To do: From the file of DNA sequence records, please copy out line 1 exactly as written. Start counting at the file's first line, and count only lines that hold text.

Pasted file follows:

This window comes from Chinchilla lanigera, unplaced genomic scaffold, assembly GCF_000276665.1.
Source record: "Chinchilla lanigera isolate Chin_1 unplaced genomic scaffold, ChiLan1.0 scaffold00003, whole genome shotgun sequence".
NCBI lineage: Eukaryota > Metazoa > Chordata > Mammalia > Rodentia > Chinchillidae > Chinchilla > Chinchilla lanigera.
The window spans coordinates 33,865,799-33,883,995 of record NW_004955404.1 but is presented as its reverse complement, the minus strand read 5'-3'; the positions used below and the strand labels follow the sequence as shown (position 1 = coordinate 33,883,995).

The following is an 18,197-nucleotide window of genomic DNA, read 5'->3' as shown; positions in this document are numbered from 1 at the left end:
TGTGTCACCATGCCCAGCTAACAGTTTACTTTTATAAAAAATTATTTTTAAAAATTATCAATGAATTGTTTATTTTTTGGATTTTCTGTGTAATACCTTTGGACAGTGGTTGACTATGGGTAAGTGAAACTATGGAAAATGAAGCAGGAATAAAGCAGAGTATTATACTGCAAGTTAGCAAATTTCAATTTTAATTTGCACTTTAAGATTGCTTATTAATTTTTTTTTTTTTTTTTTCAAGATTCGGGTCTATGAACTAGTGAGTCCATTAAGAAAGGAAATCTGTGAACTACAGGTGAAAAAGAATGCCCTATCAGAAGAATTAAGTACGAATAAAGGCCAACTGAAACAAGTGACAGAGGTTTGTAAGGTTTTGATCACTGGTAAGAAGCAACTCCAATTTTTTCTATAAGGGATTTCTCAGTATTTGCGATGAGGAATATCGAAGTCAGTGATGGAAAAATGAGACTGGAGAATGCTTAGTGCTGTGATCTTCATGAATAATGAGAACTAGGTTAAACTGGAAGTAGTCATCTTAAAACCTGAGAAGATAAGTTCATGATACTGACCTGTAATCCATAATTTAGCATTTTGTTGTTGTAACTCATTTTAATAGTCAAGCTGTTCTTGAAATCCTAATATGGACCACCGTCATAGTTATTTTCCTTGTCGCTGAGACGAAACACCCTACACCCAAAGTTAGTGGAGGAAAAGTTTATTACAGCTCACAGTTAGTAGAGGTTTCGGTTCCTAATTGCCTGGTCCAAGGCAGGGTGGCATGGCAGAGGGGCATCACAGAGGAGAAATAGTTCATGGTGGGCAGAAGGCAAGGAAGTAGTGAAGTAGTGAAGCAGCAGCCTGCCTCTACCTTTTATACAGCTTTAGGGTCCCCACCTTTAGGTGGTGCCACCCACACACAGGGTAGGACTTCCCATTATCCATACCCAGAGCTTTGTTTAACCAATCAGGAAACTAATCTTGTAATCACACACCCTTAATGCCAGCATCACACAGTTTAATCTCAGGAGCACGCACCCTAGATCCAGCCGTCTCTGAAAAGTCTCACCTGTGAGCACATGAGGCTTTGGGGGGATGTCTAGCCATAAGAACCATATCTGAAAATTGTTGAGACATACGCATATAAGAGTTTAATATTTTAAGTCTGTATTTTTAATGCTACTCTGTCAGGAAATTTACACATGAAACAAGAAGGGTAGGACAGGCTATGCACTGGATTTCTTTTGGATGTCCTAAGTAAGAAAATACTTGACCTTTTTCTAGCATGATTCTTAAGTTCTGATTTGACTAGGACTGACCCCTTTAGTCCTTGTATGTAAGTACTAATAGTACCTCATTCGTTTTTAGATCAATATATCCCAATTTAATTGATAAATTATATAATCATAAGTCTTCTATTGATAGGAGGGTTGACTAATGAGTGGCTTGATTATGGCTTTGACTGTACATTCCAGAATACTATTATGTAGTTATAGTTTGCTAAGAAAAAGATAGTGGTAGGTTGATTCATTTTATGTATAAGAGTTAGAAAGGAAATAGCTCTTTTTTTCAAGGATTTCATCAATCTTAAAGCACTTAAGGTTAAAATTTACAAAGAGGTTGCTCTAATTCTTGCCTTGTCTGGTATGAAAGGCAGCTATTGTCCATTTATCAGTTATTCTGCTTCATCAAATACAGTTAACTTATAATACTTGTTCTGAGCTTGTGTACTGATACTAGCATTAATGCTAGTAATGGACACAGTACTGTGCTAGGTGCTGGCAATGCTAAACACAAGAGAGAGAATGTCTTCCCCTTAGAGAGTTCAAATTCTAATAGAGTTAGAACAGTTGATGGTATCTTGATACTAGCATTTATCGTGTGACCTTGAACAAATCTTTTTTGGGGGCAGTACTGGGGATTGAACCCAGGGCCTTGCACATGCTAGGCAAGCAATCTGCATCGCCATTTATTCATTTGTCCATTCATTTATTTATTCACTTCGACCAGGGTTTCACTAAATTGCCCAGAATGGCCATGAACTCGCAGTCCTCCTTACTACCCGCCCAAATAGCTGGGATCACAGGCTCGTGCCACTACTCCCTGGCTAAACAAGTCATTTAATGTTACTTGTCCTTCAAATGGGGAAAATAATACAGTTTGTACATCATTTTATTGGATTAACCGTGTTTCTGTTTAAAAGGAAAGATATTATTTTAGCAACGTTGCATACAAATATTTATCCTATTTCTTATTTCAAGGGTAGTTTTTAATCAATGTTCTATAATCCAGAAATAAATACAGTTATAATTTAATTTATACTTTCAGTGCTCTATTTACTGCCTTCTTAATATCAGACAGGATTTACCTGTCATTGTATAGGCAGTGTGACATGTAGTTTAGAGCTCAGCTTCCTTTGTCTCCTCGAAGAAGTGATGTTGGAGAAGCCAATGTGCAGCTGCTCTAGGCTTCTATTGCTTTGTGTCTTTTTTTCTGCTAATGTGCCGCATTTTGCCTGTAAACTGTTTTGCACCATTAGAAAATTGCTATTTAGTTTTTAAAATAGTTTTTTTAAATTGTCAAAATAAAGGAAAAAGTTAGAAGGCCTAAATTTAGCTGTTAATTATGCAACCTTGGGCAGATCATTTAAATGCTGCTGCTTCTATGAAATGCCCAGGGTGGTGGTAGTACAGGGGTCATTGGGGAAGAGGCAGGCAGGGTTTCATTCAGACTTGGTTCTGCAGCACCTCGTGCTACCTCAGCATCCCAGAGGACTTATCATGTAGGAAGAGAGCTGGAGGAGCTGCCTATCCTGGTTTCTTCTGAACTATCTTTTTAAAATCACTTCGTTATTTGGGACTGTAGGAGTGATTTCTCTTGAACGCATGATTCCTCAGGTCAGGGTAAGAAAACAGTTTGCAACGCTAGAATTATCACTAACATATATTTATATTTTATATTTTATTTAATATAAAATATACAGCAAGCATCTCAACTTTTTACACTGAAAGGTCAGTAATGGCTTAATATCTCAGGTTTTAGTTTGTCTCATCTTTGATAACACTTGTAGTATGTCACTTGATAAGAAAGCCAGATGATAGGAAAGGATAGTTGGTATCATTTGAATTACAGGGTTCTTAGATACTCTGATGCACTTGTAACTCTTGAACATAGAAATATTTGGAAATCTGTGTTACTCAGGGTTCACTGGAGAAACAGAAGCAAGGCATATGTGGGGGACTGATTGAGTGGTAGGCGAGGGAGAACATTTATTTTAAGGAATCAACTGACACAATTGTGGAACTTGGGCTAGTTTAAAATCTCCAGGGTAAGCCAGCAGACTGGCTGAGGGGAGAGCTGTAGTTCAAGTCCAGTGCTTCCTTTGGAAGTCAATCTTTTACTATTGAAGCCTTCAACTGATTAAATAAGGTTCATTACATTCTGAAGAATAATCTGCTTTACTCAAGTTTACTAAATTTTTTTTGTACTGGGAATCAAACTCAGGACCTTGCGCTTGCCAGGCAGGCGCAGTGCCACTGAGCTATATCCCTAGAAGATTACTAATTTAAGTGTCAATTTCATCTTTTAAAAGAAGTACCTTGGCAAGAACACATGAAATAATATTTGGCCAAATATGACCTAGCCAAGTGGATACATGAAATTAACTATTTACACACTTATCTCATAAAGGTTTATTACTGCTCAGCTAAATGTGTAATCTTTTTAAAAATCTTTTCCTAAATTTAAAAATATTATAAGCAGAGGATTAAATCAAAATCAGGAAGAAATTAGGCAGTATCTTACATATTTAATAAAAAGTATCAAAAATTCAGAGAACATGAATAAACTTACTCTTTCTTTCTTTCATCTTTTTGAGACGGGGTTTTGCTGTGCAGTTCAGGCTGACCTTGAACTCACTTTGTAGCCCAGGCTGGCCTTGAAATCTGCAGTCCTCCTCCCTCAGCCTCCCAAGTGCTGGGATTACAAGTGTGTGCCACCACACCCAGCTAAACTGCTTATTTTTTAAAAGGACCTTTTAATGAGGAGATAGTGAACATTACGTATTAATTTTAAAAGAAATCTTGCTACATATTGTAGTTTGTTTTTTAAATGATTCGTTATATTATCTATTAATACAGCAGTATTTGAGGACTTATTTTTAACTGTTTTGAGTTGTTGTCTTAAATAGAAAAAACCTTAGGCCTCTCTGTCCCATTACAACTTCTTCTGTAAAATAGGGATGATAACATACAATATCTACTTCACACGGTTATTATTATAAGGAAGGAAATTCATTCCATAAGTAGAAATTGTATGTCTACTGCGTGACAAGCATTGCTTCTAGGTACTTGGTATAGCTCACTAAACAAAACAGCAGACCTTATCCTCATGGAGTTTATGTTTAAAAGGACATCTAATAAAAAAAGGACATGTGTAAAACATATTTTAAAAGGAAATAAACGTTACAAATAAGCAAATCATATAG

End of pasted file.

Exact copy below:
This window comes from Chinchilla lanigera, unplaced genomic scaffold, assembly GCF_000276665.1.